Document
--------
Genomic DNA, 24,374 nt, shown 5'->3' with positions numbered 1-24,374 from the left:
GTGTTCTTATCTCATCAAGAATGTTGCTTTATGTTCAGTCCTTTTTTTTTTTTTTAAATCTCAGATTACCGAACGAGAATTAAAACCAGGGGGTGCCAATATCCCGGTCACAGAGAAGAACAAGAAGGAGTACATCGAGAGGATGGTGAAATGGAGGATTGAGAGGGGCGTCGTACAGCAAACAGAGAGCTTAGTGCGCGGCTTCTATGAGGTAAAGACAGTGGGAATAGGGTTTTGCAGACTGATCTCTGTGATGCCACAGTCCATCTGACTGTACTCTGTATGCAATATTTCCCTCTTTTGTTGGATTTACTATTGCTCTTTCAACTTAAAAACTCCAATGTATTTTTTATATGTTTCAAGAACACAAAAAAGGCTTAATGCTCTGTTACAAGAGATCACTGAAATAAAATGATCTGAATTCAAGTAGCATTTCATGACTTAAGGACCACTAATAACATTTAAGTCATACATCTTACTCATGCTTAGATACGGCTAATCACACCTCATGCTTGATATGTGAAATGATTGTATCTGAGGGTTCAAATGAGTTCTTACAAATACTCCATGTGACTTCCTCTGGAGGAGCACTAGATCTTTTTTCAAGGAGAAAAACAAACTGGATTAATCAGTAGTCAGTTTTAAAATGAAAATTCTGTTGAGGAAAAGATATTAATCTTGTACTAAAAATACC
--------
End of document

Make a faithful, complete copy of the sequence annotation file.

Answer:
Genomic DNA, 24,374 nt, shown 5'->3' with positions numbered 1-24,374 from the left:
GTGTTCTTATCTCATCAAGAATGTTGCTTTATGTTCAGTCCTTTTTTTTTTTTTTAAATCTCAGATTACCGAACGAGAATTAAAACCAGGGGGTGCCAATATCCCGGTCACAGAGAAGAACAAGAAGGAGTACATCGAGAGGATGGTGAAATGGAGGATTGAGAGGGGCGTCGTACAGCAAACAGAGAGCTTAGTGCGCGGCTTCTATGAGGTAAAGACAGTGGGAATAGGGTTTTGCAGACTGATCTCTGTGATGCCACAGTCCATCTGACTGTACTCTGTATGCAATATTTCCCTCTTTTGTTGGATTTACTATTGCTCTTTCAACTTAAAAACTCCAATGTATTTTTTATATGTTTCAAGAACACAAAAAAGGCTTAATGCTCTGTTACAAGAGATCACTGAAATAAAATGATCTGAATTCAAGTAGCATTTCATGACTTAAGGACCACTAATAACATTTAAGTCATACATCTTACTCATGCTTAGATACGGCTAATCACACCTCATGCTTGATATGTGAAATGATTGTATCTGAGGGTTCAAATGAGTTCTTACAAATACTCCATGTGACTTCCTCTGGAGGAGCACTAGATCTTTTTTCAAGGAGAAAAACAAACTGGATTAATCAGTAGTCAGTTTTAAAATGAAAATTCTGTTGAGGAAAAGATATTAATCTTGTACTAAAAATACC